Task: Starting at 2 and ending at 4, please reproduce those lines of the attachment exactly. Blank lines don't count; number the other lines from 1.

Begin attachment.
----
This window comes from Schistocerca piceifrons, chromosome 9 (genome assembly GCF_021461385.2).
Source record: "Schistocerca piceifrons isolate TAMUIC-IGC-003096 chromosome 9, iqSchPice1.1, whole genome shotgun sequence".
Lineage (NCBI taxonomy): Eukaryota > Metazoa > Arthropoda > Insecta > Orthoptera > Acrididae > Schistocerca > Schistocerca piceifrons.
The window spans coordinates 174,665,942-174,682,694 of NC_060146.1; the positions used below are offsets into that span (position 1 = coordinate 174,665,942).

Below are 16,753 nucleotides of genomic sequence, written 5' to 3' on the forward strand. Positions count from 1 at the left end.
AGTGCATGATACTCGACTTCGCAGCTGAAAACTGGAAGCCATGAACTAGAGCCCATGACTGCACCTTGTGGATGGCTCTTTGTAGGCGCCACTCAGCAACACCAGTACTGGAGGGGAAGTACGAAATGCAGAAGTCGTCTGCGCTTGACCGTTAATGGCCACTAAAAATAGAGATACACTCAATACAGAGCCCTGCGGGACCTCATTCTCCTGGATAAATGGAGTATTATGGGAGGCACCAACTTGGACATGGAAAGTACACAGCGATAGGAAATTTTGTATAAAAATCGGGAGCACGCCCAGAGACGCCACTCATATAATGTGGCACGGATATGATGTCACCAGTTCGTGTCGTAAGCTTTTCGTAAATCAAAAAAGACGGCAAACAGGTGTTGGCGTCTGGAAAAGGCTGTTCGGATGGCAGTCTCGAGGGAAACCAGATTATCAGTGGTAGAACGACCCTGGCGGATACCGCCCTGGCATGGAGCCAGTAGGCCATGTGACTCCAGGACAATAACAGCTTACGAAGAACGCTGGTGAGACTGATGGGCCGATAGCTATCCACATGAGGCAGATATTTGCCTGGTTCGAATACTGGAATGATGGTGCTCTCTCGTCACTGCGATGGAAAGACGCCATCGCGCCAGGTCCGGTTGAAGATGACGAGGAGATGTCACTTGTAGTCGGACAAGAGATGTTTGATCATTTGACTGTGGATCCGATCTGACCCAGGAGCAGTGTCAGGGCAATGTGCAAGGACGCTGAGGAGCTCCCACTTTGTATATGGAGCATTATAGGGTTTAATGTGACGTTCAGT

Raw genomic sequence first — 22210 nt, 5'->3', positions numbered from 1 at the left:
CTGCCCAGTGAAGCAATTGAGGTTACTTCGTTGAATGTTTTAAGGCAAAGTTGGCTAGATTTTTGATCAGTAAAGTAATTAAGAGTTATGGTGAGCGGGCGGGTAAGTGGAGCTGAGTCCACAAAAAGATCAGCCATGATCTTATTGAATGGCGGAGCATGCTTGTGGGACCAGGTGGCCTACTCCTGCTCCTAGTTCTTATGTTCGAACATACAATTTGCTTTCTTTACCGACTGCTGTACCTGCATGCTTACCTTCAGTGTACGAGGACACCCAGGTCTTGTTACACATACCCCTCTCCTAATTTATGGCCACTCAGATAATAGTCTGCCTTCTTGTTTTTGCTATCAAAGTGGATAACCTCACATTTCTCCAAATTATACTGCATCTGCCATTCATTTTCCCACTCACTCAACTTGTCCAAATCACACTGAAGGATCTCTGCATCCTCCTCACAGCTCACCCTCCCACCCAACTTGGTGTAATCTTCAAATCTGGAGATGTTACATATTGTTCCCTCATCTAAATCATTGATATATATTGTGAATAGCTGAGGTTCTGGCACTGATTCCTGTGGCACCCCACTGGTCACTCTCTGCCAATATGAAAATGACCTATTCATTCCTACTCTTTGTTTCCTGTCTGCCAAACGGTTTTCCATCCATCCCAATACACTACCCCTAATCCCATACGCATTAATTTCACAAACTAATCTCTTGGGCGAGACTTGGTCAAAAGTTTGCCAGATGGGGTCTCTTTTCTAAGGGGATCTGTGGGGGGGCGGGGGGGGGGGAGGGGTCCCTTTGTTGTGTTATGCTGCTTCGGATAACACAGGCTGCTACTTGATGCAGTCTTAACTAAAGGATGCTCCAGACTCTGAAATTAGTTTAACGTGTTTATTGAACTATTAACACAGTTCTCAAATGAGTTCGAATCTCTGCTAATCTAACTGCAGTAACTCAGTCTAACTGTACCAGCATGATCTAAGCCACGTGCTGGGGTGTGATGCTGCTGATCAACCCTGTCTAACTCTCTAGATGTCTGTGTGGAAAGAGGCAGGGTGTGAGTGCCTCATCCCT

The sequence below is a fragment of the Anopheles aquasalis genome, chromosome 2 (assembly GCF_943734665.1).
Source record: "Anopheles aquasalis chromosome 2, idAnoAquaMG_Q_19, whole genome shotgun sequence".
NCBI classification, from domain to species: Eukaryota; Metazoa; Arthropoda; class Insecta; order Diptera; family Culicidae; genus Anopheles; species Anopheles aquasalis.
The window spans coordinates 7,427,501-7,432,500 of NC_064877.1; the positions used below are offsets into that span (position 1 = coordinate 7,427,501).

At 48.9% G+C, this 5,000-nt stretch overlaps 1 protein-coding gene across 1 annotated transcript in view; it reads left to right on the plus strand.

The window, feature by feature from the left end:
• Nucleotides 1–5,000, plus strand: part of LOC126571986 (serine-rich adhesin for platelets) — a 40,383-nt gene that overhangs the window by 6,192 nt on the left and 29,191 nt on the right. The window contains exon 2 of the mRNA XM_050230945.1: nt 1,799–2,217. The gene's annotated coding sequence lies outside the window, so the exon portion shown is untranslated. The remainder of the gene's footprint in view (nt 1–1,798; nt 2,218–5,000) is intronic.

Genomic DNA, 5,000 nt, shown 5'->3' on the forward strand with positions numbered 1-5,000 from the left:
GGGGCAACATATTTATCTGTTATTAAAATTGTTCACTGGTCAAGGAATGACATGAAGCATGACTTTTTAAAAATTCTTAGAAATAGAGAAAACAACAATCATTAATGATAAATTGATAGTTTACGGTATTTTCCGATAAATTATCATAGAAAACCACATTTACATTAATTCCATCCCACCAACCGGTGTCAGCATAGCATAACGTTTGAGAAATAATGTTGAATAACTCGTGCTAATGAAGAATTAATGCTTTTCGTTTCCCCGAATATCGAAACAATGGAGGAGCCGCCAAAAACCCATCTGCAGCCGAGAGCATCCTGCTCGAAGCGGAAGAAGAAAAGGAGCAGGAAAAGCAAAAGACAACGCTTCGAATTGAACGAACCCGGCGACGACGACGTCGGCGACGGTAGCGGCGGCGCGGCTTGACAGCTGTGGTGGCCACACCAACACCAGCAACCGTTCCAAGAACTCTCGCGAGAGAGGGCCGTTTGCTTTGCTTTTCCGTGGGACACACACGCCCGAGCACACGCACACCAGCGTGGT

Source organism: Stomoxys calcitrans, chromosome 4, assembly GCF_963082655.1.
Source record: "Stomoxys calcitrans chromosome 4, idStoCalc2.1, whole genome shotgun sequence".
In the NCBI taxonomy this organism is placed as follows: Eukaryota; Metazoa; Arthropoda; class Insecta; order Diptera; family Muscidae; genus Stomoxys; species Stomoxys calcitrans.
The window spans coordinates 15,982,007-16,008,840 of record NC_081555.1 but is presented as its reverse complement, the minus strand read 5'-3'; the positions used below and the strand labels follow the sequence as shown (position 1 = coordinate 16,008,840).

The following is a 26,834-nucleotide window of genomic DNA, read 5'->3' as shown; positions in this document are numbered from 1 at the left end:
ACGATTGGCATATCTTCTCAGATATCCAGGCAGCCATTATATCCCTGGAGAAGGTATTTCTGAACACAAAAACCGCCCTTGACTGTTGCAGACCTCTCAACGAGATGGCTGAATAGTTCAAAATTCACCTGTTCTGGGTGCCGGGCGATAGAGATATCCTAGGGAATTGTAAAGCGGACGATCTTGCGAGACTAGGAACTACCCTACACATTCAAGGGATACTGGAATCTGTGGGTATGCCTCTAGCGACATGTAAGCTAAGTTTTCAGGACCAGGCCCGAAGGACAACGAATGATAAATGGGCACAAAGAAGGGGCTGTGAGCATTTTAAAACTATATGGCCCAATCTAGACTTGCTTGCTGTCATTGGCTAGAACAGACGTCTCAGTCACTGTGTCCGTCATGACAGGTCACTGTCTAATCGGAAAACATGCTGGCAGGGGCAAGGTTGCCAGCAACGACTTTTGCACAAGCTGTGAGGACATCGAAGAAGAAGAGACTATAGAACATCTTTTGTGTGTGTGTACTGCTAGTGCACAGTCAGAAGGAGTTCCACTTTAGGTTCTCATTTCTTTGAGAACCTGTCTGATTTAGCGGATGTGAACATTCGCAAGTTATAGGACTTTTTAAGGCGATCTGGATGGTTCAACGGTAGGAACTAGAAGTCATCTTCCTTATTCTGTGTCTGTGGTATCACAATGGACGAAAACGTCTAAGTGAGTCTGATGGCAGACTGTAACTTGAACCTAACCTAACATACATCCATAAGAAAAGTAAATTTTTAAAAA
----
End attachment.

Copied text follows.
Source record: "Schistocerca piceifrons isolate TAMUIC-IGC-003096 chromosome 9, iqSchPice1.1, whole genome shotgun sequence".
Lineage (NCBI taxonomy): Eukaryota > Metazoa > Arthropoda > Insecta > Orthoptera > Acrididae > Schistocerca > Schistocerca piceifrons.
The window spans coordinates 174,665,942-174,682,694 of NC_060146.1; the positions used below are offsets into that span (position 1 = coordinate 174,665,942).